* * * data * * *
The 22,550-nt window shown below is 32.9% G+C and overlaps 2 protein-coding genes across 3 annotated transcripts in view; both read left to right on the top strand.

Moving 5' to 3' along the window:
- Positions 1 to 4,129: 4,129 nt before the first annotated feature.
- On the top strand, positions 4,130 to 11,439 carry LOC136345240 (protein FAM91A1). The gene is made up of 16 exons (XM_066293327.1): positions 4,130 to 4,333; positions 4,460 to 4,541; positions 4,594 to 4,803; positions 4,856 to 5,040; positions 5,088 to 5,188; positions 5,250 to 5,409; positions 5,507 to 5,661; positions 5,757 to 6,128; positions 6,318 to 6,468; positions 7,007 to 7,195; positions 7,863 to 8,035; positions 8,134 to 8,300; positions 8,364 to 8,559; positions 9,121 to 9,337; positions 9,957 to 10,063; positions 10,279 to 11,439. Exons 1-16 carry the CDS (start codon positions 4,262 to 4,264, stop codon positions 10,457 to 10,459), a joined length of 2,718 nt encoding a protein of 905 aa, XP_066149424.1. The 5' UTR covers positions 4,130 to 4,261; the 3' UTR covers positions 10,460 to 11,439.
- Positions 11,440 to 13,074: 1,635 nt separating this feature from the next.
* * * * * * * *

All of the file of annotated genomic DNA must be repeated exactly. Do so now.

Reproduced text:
The 22,550-nt window shown below is 32.9% G+C and overlaps 2 protein-coding genes across 3 annotated transcripts in view; both read left to right on the top strand.

Moving 5' to 3' along the window:
- Positions 1 to 4,129: 4,129 nt before the first annotated feature.
- On the top strand, positions 4,130 to 11,439 carry LOC136345240 (protein FAM91A1). The gene is made up of 16 exons (XM_066293327.1): positions 4,130 to 4,333; positions 4,460 to 4,541; positions 4,594 to 4,803; positions 4,856 to 5,040; positions 5,088 to 5,188; positions 5,250 to 5,409; positions 5,507 to 5,661; positions 5,757 to 6,128; positions 6,318 to 6,468; positions 7,007 to 7,195; positions 7,863 to 8,035; positions 8,134 to 8,300; positions 8,364 to 8,559; positions 9,121 to 9,337; positions 9,957 to 10,063; positions 10,279 to 11,439. Exons 1-16 carry the CDS (start codon positions 4,262 to 4,264, stop codon positions 10,457 to 10,459), a joined length of 2,718 nt encoding a protein of 905 aa, XP_066149424.1. The 5' UTR covers positions 4,130 to 4,261; the 3' UTR covers positions 10,460 to 11,439.
- Positions 11,440 to 13,074: 1,635 nt separating this feature from the next.